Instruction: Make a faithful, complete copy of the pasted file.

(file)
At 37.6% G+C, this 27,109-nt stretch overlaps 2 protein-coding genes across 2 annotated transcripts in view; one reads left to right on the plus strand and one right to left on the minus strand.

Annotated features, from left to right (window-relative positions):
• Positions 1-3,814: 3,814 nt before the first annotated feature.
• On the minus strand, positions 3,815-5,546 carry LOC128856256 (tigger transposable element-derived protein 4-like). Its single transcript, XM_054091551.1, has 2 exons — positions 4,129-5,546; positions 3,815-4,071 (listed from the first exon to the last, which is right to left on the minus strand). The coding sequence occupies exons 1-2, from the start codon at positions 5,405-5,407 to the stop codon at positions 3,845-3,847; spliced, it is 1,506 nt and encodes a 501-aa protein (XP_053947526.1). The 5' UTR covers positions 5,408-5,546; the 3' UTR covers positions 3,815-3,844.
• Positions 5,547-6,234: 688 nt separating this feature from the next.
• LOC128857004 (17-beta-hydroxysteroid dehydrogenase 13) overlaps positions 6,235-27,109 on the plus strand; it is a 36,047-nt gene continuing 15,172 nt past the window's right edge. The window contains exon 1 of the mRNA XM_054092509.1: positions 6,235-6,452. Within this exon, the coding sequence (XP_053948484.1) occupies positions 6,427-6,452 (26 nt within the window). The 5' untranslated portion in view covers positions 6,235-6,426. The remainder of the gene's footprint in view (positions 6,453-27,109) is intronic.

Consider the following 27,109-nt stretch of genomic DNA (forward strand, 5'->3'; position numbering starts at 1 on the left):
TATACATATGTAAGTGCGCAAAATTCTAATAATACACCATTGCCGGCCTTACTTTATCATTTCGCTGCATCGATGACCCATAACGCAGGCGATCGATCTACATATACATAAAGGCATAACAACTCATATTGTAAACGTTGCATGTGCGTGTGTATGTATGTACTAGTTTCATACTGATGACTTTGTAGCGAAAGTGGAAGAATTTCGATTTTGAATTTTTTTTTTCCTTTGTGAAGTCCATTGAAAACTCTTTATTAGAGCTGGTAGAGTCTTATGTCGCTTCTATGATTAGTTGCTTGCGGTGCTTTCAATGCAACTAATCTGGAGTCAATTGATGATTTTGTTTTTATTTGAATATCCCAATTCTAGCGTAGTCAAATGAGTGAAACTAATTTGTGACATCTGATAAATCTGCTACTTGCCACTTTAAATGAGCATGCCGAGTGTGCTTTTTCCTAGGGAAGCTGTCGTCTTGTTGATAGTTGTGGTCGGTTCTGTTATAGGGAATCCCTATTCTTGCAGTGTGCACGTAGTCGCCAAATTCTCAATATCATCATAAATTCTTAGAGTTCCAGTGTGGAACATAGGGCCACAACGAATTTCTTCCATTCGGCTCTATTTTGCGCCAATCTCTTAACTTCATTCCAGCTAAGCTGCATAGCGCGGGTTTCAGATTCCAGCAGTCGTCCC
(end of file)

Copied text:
At 37.6% G+C, this 27,109-nt stretch overlaps 2 protein-coding genes across 2 annotated transcripts in view; one reads left to right on the plus strand and one right to left on the minus strand.

Annotated features, from left to right (window-relative positions):
• Positions 1-3,814: 3,814 nt before the first annotated feature.
• On the minus strand, positions 3,815-5,546 carry LOC128856256 (tigger transposable element-derived protein 4-like). Its single transcript, XM_054091551.1, has 2 exons — positions 4,129-5,546; positions 3,815-4,071 (listed from the first exon to the last, which is right to left on the minus strand). The coding sequence occupies exons 1-2, from the start codon at positions 5,405-5,407 to the stop codon at positions 3,845-3,847; spliced, it is 1,506 nt and encodes a 501-aa protein (XP_053947526.1). The 5' UTR covers positions 5,408-5,546; the 3' UTR covers positions 3,815-3,844.
• Positions 5,547-6,234: 688 nt separating this feature from the next.
• LOC128857004 (17-beta-hydroxysteroid dehydrogenase 13) overlaps positions 6,235-27,109 on the plus strand; it is a 36,047-nt gene continuing 15,172 nt past the window's right edge. The window contains exon 1 of the mRNA XM_054092509.1: positions 6,235-6,452. Within this exon, the coding sequence (XP_053948484.1) occupies positions 6,427-6,452 (26 nt within the window). The 5' untranslated portion in view covers positions 6,235-6,426. The remainder of the gene's footprint in view (positions 6,453-27,109) is intronic.

Consider the following 27,109-nt stretch of genomic DNA (forward strand, 5'->3'; position numbering starts at 1 on the left):
TATACATATGTAAGTGCGCAAAATTCTAATAATACACCATTGCCGGCCTTACTTTATCATTTCGCTGCATCGATGACCCATAACGCAGGCGATCGATCTACATATACATAAAGGCATAACAACTCATATTGTAAACGTTGCATGTGCGTGTGTATGTATGTACTAGTTTCATACTGATGACTTTGTAGCGAAAGTGGAAGAATTTCGATTTTGAATTTTTTTTTTCCTTTGTGAAGTCCATTGAAAACTCTTTATTAGAGCTGGTAGAGTCTTATGTCGCTTCTATGATTAGTTGCTTGCGGTGCTTTCAATGCAACTAATCTGGAGTCAATTGATGATTTTGTTTTTATTTGAATATCCCAATTCTAGCGTAGTCAAATGAGTGAAACTAATTTGTGACATCTGATAAATCTGCTACTTGCCACTTTAAATGAGCATGCCGAGTGTGCTTTTTCCTAGGGAAGCTGTCGTCTTGTTGATAGTTGTGGTCGGTTCTGTTATAGGGAATCCCTATTCTTGCAGTGTGCACGTAGTCGCCAAATTCTCAATATCATCATAAATTCTTAGAGTTCCAGTGTGGAACATAGGGCCACAACGAATTTCTTCCATTCGGCTCTATTTTGCGCCAATCTCTTAACTTCATTCCAGCTAAGCTGCATAGCGCGGGTTTCAGATTCCAGCAGTCGTCCC